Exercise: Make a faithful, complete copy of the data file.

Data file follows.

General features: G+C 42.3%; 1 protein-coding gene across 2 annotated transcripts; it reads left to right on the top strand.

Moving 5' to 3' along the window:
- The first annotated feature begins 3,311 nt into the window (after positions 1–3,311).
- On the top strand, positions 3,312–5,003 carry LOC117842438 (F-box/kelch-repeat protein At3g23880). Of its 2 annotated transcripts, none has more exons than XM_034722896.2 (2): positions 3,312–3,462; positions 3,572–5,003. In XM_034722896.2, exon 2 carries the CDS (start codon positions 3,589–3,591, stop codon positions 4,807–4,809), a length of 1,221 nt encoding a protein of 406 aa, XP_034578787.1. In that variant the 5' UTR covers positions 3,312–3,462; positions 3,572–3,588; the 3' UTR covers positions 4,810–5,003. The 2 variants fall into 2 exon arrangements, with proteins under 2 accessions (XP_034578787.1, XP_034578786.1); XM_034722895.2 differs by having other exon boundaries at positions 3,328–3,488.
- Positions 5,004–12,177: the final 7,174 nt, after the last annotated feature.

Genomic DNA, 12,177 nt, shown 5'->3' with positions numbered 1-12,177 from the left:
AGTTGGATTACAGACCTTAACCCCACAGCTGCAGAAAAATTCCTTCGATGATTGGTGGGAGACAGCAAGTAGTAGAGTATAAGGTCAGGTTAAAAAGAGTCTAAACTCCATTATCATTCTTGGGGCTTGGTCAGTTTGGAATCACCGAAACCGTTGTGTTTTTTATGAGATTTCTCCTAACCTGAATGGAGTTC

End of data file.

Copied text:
General features: G+C 42.3%; 1 protein-coding gene across 2 annotated transcripts; it reads left to right on the top strand.

Moving 5' to 3' along the window:
- The first annotated feature begins 3,311 nt into the window (after positions 1–3,311).
- On the top strand, positions 3,312–5,003 carry LOC117842438 (F-box/kelch-repeat protein At3g23880). Of its 2 annotated transcripts, none has more exons than XM_034722896.2 (2): positions 3,312–3,462; positions 3,572–5,003. In XM_034722896.2, exon 2 carries the CDS (start codon positions 3,589–3,591, stop codon positions 4,807–4,809), a length of 1,221 nt encoding a protein of 406 aa, XP_034578787.1. In that variant the 5' UTR covers positions 3,312–3,462; positions 3,572–3,588; the 3' UTR covers positions 4,810–5,003. The 2 variants fall into 2 exon arrangements, with proteins under 2 accessions (XP_034578787.1, XP_034578786.1); XM_034722895.2 differs by having other exon boundaries at positions 3,328–3,488.
- Positions 5,004–12,177: the final 7,174 nt, after the last annotated feature.

Genomic DNA, 12,177 nt, shown 5'->3' with positions numbered 1-12,177 from the left:
AGTTGGATTACAGACCTTAACCCCACAGCTGCAGAAAAATTCCTTCGATGATTGGTGGGAGACAGCAAGTAGTAGAGTATAAGGTCAGGTTAAAAAGAGTCTAAACTCCATTATCATTCTTGGGGCTTGGTCAGTTTGGAATCACCGAAACCGTTGTGTTTTTTATGAGATTTCTCCTAACCTGAATGGAGTTC